The Trump revolution, though it hasn’t yet officially begun in America, is being felt in Europe.
While Angela Merkel opposes the Trump revolution, it is nevertheless rising up in Europe. Germany may not put up with Merkel much longer, and voters in other countries may demand similar changed leadership.
Economic analyst Mike “Mish” Shedlock writes, “The nannycrats in Brussels face yet another attack on the anti-immigration front: Geert Wilders’ Far-Right Party Tops Polls in the Netherlands.” The post is fascinating but the post title spells out the larger context: “Multiple Simultaneous Threats: Nexit Next?”
Indeed, the threat is not one or even more countries. The real threat to the EU is the European voter who is fed up.
As Darrell Delamaide wrote at MarketWatch.com, the recent French votes don’t represent conservatism or libertarianism.
France is now facing a likely choice in next spring’s presidential election between a candidate of the far right and a rival from the extreme right.
Further proof — after the victory in the U.S. of a presidential candidate many voters see as a right-wing extremist with fascist tendencies — that Western democracies are swinging to the right, n’est-ce pas?
If anything, the upset victory of former Prime Minister François Fillon in the primary vote of the conservative Republicans this month shows that the classic distinctions between right, left and center are losing much of their meaning. The big-picture trend is a widespread populist insurgency against the political establishment.
Fillon’s victory over former French President Nicolas Sarkozy and another former prime minister, Alain Juppé, on a platform nearly as nationalist and Islamophobic as that of the National Front marks another rejection of mainstream politics. Fillon, a dour personality who Sarkozy himself made fun of, was an underdog candidate, polling in third place just days before the primary vote.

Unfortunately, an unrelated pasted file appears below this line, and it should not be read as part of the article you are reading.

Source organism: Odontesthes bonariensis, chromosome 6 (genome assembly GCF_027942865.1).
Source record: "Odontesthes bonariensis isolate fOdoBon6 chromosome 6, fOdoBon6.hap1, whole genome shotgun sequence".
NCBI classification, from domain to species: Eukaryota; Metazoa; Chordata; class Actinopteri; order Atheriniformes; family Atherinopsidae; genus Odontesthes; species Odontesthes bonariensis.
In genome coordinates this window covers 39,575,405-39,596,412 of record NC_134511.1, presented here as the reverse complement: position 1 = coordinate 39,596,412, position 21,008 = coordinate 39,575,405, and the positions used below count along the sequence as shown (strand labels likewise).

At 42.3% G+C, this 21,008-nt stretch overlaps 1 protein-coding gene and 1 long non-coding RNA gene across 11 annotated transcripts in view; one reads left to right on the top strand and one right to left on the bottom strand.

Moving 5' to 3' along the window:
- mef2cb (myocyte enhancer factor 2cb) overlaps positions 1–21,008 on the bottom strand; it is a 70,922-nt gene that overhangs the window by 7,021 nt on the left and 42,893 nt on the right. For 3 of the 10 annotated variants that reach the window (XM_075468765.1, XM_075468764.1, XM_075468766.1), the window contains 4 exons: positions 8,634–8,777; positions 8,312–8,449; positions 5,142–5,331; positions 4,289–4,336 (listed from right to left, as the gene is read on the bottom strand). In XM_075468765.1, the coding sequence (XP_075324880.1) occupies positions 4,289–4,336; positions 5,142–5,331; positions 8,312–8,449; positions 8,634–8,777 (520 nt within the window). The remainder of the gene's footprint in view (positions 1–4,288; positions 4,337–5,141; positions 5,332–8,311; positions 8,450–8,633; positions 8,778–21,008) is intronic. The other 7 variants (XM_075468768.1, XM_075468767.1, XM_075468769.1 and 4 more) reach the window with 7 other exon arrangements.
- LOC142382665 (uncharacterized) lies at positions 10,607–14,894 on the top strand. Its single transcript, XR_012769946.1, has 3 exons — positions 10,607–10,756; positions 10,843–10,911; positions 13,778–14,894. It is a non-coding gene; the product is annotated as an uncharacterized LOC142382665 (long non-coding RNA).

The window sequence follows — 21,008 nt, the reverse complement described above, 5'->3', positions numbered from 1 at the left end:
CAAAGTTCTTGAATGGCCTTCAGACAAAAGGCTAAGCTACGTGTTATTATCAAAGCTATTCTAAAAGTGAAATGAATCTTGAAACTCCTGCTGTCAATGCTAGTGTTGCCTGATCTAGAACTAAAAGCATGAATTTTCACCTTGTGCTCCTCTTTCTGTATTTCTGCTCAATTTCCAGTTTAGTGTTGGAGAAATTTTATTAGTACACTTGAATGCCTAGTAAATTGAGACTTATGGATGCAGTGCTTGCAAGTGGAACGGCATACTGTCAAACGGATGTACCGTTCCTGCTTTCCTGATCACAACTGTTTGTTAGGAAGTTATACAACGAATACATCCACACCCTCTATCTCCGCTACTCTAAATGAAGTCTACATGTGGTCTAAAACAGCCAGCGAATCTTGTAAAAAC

Not only is this, like the Trump revolution, a populist revolt, but it is also a rejection of Russophobia. The New York Times recently ran a story about how France might be turning toward Russia.
Mr. Fillon has called for lifting sanctions on Russia and for partnering with Moscow in an effort to curtail immigration and terrorism. He is friendly with Mr. Putin. If pollsters are right and Mr. Fillon wins the French presidency in the spring, he could join several rising European politicians and newly elected leaders who are like-minded.
Their movement, scholars stress, is driven by forces far more formidable than any elected leader: the populist upsurge that is remaking the Continent and, simultaneously, the impersonal but overwhelming pressures of international power balancing.
These changes, along with the impending British withdrawal from the European Union and the election of Donald J. Trump as president of the United States, foretell a “dramatic shift” in the half-century of Western unity against Russia, said James Goldgeier, a political scientist and the dean of American University’s School of International Service in Washington.
Once again, the Trump Revolution represents a worldwide shift in favor of National Sovereignty, National security, peace, and prosperity. Though the establishment media is still fighting it tooth and nail, they are fighting against the flow of history. People want new rulers and new policies.